A Metro East middle school is forced to make changes after its floor started buckling.

Areas of Wolf Branch Middle School including the gym and cafeteria are closed after it appears the ground underneath is moving.

Wolf Branch School District Superintendent Scott Harres said they noticed a few hairline cracks when the school year started, but over the recent weekend, there’s been a visible difference. In one area, the floor has risen a couple inches.

“Best case scenario we get no more movement, come up with a solution to solve it right away, take care of cosmetic issues and it falls within our insurance and we all live happily ever after. If it does go beyond that we’ll have to look at different ways,” said Harres.

The architectural and engineering firms that built the school spent hours on site over the weekend inspecting the building. The other areas of the school have been deemed safe and the superintendent said they will not hesitate to close other areas of the school if that changes.

The Department of Natural Resources (DNR) is now gathering data to figure out what is causing the movement and therefore find a solution to fix it.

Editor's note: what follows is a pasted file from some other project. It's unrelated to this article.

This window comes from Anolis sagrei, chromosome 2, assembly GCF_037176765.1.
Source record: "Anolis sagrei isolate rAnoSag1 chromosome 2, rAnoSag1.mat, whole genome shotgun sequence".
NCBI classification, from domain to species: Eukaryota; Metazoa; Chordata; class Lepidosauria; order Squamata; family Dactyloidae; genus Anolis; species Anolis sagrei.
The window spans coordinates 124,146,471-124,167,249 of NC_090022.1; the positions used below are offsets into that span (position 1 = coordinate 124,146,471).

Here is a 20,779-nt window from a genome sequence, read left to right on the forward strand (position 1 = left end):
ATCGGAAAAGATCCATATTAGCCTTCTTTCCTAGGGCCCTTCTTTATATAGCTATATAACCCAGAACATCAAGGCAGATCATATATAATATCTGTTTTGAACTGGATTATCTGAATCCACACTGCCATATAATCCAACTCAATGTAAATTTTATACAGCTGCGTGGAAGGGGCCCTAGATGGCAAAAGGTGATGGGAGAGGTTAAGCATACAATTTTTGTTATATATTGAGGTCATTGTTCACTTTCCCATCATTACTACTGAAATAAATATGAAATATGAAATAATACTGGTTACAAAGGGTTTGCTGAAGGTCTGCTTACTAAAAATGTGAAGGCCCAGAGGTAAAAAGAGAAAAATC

“They’ve said look, we need to do a thorough analysis, we need to determine how this is moving, we need to determine at what speed it’s moving or if it’s stopped moving or if anything has changed,” said Harres.

For now, the gym, cafeteria, multi-purpose room, weight room and locker rooms are closed.

Harres said the kitchen is safe, so kids can still be served meals, but they are now eating outside at picnic tables (weather permitting) or inside their larger hallways.

P.E. classes have also been moved outdoors.

If this issue continues into the start of basketball season, the middle school will likely use the next door elementary school gym. The superintendent said this could cause other planned events to be impacted.

Buses will now operate out of the West Parking Lot so no one will be allowed to park there during school hours.

Harres said they don’t know how much this will cost until they determine what is causing it.

The school has insurance, but for this type of issue, Harres said the state only allows them to be insured up to $750,000, so if this damage surpasses that they’ll have to figure something out.

Harres said the DNR will likely collected a couple weeks of data to come to a conclusion.

Many have speculated that this could be an issue of mine subsidence which St. Clair County has dealt with in the past, but that won’t be confirmed until the DNR determines a cause.

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